Reply to Rodgers and Rowe (2002)
- Author(s): Roberts, Seth;
- Pashler, Harold
- et al.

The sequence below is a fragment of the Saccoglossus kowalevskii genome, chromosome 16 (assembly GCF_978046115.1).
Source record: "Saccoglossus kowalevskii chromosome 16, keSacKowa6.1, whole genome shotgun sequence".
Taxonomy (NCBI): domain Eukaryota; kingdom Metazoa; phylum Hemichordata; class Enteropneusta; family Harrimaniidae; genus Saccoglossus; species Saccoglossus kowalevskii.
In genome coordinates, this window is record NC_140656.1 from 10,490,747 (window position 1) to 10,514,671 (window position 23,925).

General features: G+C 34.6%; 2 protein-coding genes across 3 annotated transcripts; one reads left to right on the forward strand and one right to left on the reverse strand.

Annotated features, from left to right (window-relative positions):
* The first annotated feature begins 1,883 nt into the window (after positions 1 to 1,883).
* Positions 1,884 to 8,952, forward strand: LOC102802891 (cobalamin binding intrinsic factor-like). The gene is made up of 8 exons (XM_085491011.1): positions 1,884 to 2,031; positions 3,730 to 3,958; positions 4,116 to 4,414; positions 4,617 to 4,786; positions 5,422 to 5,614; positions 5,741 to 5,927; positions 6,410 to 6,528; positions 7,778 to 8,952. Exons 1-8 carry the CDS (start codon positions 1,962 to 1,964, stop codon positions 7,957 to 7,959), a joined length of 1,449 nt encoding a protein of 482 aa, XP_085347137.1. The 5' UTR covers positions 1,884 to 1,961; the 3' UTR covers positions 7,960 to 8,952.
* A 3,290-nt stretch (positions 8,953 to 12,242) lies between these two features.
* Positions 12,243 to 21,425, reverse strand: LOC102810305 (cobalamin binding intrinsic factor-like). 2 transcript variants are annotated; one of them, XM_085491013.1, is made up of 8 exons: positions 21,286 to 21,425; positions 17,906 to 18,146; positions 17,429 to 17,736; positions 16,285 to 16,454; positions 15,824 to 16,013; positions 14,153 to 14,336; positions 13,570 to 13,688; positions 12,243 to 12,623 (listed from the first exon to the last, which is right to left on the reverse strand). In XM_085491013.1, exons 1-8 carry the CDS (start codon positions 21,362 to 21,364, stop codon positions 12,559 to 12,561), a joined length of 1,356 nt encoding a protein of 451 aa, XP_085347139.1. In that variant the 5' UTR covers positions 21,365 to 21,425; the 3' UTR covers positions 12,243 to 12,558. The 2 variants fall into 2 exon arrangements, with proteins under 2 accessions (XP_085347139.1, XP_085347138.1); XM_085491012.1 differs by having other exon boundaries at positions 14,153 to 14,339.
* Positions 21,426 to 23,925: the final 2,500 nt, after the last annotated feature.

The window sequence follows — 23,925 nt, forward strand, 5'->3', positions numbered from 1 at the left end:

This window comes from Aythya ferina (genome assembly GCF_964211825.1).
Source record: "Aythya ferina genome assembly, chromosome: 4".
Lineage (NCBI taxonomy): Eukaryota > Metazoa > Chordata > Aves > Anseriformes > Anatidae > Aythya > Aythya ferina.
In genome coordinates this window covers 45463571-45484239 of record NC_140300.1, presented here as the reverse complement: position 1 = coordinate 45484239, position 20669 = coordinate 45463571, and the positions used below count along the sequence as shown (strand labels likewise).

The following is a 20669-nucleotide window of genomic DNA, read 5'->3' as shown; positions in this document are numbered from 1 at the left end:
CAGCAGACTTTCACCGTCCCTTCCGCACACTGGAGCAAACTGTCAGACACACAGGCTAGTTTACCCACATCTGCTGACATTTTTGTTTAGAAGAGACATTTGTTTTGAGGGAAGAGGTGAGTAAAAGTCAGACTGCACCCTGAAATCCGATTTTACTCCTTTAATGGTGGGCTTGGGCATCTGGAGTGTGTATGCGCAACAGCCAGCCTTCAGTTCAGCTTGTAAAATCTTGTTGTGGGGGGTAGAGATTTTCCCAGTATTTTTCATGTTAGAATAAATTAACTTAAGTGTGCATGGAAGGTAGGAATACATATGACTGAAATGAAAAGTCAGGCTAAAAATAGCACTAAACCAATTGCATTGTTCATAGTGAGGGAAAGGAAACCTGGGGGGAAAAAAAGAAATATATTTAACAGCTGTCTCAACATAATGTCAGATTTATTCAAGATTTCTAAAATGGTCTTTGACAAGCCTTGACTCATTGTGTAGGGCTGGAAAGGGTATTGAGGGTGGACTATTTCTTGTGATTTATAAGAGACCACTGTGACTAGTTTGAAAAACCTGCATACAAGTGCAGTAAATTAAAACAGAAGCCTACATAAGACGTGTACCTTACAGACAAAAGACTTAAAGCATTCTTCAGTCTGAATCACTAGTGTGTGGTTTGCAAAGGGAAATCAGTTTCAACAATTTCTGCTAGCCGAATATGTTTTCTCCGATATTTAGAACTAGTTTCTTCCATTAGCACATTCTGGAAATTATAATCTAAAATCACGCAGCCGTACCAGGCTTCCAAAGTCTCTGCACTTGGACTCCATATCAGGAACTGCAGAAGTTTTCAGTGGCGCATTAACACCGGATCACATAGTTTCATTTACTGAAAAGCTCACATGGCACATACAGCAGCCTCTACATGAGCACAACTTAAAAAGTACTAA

That a theory fits data is meaningful only if it was plausible that the theory would not fit. Roberts and Pashler (2000) knew of no enduring theories initially supported by good fits alone (good fits, that is, where it was not clear that the theory could have plausibly failed to fit). Rodgers and Rowe (in press) claim to provide six examples. Their three non-psychological examples (Kepler et al.) are instances of what we consider good practice: How the theory constrained outcomes was clear, so it was easy to see that data might plausibly have contradicted it. Their three psychological examples are flawed in various ways. It remains possible that no examples exist.